|South Carolina Department of Archives and History|
|National Register Properties in South Carolina
Fig Island, Charleston County (Address Restricted)
|Aerial View||Site Overview||Interior|
The Fig Island Shell Rings, Nos. 2 and 3, are two of 20 or more prehistoric shell rings located from the central coast of South Carolina to the central coast of Georgia. All are believed to date early in the second millennium BC, and they contain some of the earliest pottery known in North America. The function of the ring shape is unknown, although the rings appear to be carefully planned and systematically deposited sites. As such, they also present one of the earliest records of sedentary life among people who must have lived entirely by foraging. The Fig Island site consists of three prehistoric Indian shell middens grouped in a marsh. Site number 1 is about 600 feet long and stands 20 to 25 feet above mean sea level. It contains a great quantity of oyster and other mollusk shell and pottery sherds. Site number 2 is a midden deposited in a ring shape with a diameter that measures about 215 feet from crest to crest and stands to a maximum height of 4 feet above a flat central area. The rim, virtually intact, contains abundant shell, animal and fish bone, and pottery sherds. Site number 3 is an eroded remnant of a shell ring with slightly less than half of this ring remaining. Listed in the National Register October 15, 1970. Designated a National Historic Landmark March 29, 2007.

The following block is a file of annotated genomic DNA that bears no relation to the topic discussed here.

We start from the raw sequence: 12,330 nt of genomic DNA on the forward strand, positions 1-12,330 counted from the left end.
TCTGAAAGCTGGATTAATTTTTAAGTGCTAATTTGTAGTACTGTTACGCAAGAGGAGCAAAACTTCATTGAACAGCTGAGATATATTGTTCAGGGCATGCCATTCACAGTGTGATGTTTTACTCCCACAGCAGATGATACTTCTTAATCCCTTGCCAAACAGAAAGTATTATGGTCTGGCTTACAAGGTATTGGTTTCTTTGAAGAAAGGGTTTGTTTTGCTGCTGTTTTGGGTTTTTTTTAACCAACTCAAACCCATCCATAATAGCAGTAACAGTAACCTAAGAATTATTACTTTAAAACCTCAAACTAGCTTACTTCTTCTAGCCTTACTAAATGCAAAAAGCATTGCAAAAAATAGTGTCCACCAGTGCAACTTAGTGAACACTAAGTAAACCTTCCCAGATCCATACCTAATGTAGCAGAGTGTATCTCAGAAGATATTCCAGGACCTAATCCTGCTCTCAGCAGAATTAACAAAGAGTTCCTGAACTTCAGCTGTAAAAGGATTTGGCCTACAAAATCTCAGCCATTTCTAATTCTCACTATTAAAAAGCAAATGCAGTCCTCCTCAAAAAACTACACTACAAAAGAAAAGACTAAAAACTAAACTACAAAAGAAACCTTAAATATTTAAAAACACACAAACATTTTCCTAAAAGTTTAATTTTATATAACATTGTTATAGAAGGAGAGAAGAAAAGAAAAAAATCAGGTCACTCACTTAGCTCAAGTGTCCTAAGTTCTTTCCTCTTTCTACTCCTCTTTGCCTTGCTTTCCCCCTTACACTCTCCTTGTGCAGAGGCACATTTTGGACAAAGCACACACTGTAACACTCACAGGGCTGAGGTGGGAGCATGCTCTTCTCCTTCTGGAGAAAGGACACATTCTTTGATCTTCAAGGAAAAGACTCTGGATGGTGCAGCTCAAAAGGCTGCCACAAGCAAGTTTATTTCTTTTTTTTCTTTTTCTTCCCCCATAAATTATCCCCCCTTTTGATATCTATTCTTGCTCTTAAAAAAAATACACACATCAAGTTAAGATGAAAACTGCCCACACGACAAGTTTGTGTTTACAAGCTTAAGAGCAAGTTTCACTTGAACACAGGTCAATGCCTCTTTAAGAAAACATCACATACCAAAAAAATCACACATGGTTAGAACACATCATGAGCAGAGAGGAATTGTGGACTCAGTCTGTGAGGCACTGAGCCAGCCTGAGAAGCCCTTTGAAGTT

View the complete text of the nomination form for this National Register property. In addition, the Historic Resources of the Late Archaic-Early Woodland Period Shell Rings of South Carolina, ca. 1,000-2,200 years B.C. includes historical background information for this and other related National Register properties.
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